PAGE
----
• A 2020 nonrandomized pilot study of 34 physicians who had reported having anxiety suggested that the use of an app-based mindfulness program may reduce anxiety associated with burnout by as much as 48% within the first month.14
  • Further, a 2020 randomized clinical trial pilot of 88 physicians found that participants who received only six sessions of professional coaching had a significant reduction in emotional exhaustion and overall burnout and had improved resilience and quality of life.15

During the heightened stress and potentially critical conditions experienced by many healthcare professionals, self-care tools are important for resilience and coping endurance.1 The American Medical Association (AMA) has updated its suggestions for taking care of caregivers to include building a resilient healthcare organization, monitoring workload redistribution, assessing physician stress levels, reviewing institutional policy and personal protective equipment (PPE) recommendations, and providing emotional and mental well-being resources.16 The AMA website even offers a free meditation and sleep app for practitioners due to the potential positive impacts of adequate rest and mindfulness practices.16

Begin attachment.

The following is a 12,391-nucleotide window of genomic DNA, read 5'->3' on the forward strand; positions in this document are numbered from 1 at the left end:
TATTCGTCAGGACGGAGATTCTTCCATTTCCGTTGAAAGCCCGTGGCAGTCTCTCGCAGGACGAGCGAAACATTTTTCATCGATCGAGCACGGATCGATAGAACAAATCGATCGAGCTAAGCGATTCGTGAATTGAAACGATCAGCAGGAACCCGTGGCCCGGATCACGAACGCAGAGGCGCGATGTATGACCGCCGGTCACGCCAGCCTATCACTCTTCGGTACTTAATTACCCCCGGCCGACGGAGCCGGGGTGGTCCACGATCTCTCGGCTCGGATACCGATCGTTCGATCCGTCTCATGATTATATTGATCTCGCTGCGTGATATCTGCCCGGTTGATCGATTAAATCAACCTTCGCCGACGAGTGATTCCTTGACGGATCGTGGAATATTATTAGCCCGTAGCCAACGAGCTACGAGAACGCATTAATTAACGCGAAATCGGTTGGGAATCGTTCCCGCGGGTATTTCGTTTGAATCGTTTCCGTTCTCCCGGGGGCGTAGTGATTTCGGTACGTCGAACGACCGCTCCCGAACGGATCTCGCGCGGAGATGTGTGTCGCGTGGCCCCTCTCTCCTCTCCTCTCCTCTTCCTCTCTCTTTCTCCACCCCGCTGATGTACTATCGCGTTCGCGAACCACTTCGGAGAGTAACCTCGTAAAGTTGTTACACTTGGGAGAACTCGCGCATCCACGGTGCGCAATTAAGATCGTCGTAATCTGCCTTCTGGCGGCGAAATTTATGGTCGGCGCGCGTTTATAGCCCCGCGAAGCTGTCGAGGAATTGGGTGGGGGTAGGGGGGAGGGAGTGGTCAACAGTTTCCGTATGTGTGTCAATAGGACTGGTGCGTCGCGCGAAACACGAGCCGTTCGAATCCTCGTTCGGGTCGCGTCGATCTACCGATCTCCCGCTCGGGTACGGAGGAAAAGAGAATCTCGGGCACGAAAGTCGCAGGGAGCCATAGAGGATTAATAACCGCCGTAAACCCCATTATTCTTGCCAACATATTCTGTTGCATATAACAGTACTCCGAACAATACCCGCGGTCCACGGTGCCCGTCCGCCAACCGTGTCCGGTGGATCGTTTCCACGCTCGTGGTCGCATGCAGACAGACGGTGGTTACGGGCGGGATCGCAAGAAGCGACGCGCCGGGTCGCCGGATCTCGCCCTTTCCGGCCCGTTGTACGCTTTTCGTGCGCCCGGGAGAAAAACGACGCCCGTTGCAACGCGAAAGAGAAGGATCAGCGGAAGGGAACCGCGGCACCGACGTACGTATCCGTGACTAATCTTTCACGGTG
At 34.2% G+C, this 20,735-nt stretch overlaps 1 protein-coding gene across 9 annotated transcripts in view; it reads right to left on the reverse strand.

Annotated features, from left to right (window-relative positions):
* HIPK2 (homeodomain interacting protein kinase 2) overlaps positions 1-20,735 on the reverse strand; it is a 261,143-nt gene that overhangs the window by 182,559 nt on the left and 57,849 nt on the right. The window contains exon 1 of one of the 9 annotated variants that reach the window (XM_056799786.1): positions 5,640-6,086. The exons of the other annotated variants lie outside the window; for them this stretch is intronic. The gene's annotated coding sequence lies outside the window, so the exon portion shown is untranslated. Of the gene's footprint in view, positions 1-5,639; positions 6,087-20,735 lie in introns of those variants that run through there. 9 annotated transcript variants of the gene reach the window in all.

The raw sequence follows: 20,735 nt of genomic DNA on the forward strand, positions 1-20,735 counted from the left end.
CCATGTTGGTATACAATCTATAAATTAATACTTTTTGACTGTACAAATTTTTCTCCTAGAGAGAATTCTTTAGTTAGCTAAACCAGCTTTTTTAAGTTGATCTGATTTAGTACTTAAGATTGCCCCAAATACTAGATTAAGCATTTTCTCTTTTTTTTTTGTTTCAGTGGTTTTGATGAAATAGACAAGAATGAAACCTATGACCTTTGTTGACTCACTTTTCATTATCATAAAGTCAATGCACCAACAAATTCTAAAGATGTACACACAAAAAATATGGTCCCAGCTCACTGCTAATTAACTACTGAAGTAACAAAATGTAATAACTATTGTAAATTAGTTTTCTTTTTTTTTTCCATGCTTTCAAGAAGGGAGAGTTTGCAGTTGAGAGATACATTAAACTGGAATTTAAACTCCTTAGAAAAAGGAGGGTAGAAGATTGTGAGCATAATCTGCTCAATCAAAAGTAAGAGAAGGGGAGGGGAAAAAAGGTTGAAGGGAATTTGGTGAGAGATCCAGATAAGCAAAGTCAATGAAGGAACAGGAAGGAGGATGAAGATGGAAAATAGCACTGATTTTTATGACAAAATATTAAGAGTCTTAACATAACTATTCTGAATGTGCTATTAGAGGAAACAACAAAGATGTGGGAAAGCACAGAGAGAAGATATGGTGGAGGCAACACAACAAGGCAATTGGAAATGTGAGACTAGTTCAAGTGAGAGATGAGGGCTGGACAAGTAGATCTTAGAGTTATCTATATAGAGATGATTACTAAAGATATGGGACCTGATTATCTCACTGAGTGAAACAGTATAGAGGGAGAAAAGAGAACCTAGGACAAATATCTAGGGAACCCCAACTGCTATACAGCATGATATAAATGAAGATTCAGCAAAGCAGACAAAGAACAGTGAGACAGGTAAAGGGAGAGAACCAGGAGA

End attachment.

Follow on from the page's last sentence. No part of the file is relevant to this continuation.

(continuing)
Large patient volumes, emergency situations, and other life factors may be outside of a clinician’s control; however, implementing personal self-care practices for the protection and maintenance of valuable coping and caregiving abilities is essential for continuing the delivery of quality patient care and ultimately improving patient outcomes. Functional medicine clinicians continue to improve the quality of life for many patients. Lifestyle factors, the fundamental components of functional medicine, are key factors of health for both patients and clinicians. Indeed, one of the core lessons in the practice of functional medicine is to care for yourself while also caring for your patients. In sum, when personal satisfaction is increased, so too is professional satisfaction. Not only will your patients experience better care, you will feel more satisfaction with your practice and may be less likely to experience burnout.